/And I have to confess that I don't understand the purpose of a model as
complex as yours - though it looks very impressive. In my mind I would model
each of the parts separately so I could print them one at a time and I see
no problem doing that with ClikScad./

...R



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Re: ClikScad - create OpenSCAD models without all the typing

nophead
In reply to this post by tp3
Yes I appreciate one can use nesting to get around fact you can't get as much on a screen as with text. 

About 20 years ago I wrote a UML case tool that generated entire C++ applications from class diagrams and state charts. It enabled a C programmer to write C++ without knowing the class syntax as all the code fragments entered in the GUI were pretty much C but got woven into C++ classes and object could be instantiated with web forms generated from the class.  All the diagrams were nested so you could drill down and pop up again.

Now that I am retired I prefer a simpler life and text seems simpler and quicker to me for OpenSCAD.

On Fri, 25 Oct 2019 at 20:50, Torsten Paul <[hidden email]> wrote:
On 25.10.19 15:50, nop head wrote:
> The problem is it is too sparse because typically one
> line of code becomes a box. So what happens to a design
> that is 350 lines?

Not necessarily. Maybe a more sensible comparison would
be ICEStudio https://github.com/FPGAwars/icestudio which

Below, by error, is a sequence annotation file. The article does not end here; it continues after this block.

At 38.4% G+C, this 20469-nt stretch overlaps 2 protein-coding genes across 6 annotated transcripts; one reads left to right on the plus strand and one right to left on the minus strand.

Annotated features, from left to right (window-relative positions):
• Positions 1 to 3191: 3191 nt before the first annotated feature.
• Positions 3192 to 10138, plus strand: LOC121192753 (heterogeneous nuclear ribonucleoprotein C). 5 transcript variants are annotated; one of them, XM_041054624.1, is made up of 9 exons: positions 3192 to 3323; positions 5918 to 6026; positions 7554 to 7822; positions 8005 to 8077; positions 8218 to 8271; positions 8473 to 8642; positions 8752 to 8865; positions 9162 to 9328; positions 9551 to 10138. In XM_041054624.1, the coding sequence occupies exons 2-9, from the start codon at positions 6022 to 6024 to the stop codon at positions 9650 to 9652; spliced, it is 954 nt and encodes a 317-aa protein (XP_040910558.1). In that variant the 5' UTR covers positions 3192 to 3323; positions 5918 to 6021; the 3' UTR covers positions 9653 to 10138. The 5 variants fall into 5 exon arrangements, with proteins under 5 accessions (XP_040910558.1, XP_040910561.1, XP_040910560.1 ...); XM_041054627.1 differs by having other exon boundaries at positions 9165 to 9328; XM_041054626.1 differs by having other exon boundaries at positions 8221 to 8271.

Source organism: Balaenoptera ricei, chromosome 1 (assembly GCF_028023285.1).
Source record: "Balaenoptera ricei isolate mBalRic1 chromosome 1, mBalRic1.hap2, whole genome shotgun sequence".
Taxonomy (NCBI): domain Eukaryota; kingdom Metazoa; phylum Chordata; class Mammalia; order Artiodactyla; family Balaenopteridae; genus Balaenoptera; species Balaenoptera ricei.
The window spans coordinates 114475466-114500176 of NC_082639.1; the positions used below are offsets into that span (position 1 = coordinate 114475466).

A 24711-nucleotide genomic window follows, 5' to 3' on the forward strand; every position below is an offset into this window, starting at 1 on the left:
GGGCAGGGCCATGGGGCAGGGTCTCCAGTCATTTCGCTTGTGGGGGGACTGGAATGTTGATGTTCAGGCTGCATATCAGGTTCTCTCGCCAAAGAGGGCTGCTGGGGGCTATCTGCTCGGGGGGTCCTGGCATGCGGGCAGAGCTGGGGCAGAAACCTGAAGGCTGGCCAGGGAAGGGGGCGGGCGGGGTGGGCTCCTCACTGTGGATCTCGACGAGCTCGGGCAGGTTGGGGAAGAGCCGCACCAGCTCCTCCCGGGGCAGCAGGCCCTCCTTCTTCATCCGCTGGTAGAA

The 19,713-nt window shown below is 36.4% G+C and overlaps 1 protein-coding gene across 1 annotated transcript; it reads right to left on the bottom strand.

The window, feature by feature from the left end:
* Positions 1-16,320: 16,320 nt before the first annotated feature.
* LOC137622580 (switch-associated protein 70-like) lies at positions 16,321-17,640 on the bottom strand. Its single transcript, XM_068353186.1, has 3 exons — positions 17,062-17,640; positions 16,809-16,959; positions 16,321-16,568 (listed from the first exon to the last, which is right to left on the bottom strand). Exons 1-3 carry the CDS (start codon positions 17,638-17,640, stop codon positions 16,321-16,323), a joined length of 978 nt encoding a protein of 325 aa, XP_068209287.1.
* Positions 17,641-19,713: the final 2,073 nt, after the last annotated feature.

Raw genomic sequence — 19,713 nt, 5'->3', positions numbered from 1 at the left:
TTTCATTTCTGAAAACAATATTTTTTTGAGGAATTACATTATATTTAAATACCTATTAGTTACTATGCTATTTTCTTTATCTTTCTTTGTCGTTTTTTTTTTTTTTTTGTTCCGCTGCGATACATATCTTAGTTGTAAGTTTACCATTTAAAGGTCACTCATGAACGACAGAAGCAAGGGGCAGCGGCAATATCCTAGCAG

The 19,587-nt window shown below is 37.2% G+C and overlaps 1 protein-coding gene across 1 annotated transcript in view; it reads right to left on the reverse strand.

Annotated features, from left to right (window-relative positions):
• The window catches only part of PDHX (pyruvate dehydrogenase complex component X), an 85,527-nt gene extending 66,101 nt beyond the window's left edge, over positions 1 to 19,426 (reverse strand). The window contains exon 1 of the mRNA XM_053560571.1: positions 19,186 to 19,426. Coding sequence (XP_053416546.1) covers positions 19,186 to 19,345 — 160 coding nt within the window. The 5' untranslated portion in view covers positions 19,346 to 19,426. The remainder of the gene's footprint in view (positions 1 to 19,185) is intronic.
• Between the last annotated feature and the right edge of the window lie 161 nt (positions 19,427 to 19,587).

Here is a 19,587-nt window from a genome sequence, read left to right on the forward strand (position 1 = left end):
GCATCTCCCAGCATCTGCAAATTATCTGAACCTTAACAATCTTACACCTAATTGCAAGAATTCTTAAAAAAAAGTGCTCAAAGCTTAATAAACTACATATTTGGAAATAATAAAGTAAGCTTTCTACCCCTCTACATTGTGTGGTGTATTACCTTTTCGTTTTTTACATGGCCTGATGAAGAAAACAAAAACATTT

can create blocks for whole Verilog modules.

ciao,
  Torsten.


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Re: ClikScad - create OpenSCAD models without all the typing

Robin2
nophead wrote
> Now that I am retired I prefer a simpler life and text seems simpler and
> quicker to me for OpenSCAD.

I fully appreciate that and it is no part of my agenda to get you (or anyone
else who likes using text) to change.

But I would be interested to know if you think a simple GUI would be useful
for newbies?

...R



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Re: ClikScad - create OpenSCAD models without all the typing

nophead
Very hard for me to judge because I am such a long way from a newbie. I think I started using OpenSCAD about 9 years ago and probably found it the easiest language I have learnt, but I spent about 30 years as a professional programmer and before that and was  making my own computers and writing my own assemblers and compilers when I was a schoolkid and then did a degree in computer engineering.

I don't think anybody who is a programmer would struggle to learn it and they are the people it is aimed at. I can see a GUI could help somebody who is not a programmer get started but are there many of those that would want to use OpenSCAD? Why wouldn't they use Fusion360 or FreeCAD if they liked a GUI based CAD?

I also felt the same about VHDL verses schematic entry for FPGA design. Yes the schematic can be easier for a hardware designer but it is much quicker to type HDL and not worry about laying out a schematic.



On Fri, 25 Oct 2019 at 22:13, Robin2 <[hidden email]> wrote:
nophead wrote
> Now that I am retired I prefer a simpler life and text seems simpler and
> quicker to me for OpenSCAD.

I fully appreciate that and it is no part of my agenda to get you (or anyone
else who likes using text) to change.

But I would be interested to know if you think a simple GUI would be useful
for newbies?

...R



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Re: ClikScad - create OpenSCAD models without all the typing

tp3
On 25.10.19 23:52, nop head wrote:
> I don't think anybody who is a programmer would
> struggle to learn it and they are the people it
> is aimed at.

But why would we need to put a big restriction on
that and tell everyone who does not want to be a
programmer to find something else?

Modern IDEs for programming languages have lots